Maggie Charles

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Do-it-yourself (DIY) corpora can be defined as small-scale databases of electronic texts built by users for specific, limited and local purposes. Such corpora can be of great benefit to both teachers and students of English for academic purposes (EAP), who, with recent software advances, can now construct DIY corpora to their own specifications relatively easily. For teachers, who may be tasked with giving courses related to disciplinary areas in which they have little or no expertise, the specialist DIY corpus provides an opportunity to examine a body of texts that they have selected as relevant to the target course and thus enables them to familiarize themselves with the discourse of the discipline in question. Such corpus-based investigations not only facilitate teachers’ understanding of disciplinary norms and practices, but also provide examples for use in class or in course materials and give frequency information on lexis and phraseology so that instructional decisions can be made on a sound evidential basis. For graduate students, who have needs that are highly specific, it is also valuable to construct DIY corpora from material within their own field. This tailor-made resource provides individual, precisely-targeted information, which can be drawn upon to answer lexicogrammatical queries both at the composing and editing stages of the writing process. This paper makes the case for the use of DIY corpora in EAP contexts, illustrating the argument with examples of a teacher’s use of a corpus of theses to create a course for doctoral students in materials science and students’ uses of DIY corpora for writing support.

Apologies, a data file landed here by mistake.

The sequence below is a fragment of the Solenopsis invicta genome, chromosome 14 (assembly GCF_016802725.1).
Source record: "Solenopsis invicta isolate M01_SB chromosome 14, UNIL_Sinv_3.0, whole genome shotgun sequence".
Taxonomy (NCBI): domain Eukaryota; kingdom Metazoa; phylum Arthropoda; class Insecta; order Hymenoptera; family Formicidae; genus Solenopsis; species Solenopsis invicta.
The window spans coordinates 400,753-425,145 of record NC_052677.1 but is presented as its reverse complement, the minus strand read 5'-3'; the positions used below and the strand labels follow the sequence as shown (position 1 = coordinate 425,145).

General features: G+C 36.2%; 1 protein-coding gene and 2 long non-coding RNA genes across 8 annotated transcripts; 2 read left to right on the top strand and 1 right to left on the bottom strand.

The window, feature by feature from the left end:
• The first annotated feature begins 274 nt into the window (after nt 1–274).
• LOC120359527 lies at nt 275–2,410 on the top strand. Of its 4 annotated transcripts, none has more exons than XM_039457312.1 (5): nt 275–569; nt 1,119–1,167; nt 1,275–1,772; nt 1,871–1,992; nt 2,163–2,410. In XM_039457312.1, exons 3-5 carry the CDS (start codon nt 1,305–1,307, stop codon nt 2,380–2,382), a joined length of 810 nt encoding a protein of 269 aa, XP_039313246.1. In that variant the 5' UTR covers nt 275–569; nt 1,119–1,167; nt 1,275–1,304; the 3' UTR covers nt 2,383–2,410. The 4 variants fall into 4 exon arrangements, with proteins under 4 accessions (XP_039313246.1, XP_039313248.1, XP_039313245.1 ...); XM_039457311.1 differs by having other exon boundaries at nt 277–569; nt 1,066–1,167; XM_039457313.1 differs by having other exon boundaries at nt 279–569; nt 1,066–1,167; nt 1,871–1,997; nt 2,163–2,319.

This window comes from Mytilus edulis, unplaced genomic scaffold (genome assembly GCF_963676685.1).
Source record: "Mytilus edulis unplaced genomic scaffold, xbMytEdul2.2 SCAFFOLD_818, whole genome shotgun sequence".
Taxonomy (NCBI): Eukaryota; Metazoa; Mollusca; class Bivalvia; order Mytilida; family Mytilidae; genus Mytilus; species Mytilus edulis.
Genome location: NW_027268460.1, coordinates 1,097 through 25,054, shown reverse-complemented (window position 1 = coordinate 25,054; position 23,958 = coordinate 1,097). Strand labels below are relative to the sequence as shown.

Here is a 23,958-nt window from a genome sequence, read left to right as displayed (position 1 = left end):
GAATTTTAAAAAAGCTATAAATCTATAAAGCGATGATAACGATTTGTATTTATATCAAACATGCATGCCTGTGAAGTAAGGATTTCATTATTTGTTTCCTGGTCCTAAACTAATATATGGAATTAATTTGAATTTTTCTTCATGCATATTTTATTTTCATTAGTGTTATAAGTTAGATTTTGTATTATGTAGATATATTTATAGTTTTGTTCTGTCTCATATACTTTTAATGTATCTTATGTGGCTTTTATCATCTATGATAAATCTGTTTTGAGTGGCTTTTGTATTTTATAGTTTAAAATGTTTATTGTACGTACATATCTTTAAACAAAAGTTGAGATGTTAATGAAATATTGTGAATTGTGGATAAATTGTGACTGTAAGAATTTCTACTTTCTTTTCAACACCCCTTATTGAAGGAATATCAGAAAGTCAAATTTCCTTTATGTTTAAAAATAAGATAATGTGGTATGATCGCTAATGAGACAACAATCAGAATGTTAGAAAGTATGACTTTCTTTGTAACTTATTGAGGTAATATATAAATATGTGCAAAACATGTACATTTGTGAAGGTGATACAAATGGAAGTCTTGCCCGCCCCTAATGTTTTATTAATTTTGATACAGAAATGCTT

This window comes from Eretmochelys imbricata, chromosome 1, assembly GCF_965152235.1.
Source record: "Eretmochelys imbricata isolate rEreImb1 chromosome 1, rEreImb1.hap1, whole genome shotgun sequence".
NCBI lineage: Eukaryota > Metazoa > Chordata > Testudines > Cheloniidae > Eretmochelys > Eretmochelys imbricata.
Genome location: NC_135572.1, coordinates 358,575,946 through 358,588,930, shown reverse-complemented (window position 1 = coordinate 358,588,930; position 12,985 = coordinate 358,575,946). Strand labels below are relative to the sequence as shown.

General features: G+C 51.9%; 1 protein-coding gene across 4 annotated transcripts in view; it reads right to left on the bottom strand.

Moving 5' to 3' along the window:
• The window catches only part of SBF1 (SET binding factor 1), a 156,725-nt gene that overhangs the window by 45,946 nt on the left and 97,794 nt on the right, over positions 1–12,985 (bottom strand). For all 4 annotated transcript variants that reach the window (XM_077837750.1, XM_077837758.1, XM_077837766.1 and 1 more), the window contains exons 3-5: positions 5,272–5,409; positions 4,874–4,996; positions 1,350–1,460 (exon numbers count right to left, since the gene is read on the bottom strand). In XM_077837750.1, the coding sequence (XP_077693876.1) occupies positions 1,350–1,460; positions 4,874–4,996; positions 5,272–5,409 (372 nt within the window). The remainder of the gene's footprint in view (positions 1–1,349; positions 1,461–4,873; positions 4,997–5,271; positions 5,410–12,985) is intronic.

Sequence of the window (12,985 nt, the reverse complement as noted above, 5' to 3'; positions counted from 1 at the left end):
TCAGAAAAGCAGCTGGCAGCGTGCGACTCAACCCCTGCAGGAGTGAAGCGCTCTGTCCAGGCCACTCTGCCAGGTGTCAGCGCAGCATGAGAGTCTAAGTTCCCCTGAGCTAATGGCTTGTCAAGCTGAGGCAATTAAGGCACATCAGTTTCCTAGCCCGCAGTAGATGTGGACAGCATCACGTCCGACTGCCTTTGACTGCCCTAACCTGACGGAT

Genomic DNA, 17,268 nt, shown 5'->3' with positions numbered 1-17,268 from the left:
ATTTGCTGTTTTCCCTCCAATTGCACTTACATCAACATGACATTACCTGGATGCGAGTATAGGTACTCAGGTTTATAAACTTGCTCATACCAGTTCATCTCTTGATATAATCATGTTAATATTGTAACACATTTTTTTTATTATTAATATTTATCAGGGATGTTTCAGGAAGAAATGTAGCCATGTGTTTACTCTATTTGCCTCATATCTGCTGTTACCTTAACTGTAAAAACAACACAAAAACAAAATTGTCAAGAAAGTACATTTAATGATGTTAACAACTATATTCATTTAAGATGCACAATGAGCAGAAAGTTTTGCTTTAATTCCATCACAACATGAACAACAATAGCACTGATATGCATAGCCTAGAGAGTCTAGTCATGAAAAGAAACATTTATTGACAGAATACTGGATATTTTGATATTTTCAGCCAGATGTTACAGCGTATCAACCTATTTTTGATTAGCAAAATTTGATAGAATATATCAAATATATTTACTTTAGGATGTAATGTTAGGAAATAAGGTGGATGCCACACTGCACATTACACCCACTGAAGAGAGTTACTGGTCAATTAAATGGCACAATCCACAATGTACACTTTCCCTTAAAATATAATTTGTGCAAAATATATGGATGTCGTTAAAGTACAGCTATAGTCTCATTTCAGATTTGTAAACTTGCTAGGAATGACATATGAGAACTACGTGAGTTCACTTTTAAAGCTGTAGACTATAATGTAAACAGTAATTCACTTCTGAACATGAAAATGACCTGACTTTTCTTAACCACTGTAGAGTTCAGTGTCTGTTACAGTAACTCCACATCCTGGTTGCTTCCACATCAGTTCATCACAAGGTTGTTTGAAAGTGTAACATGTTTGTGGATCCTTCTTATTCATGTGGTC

do-it-yourself corpora, corpora in EAP, academic writing, discipline-specific discourse

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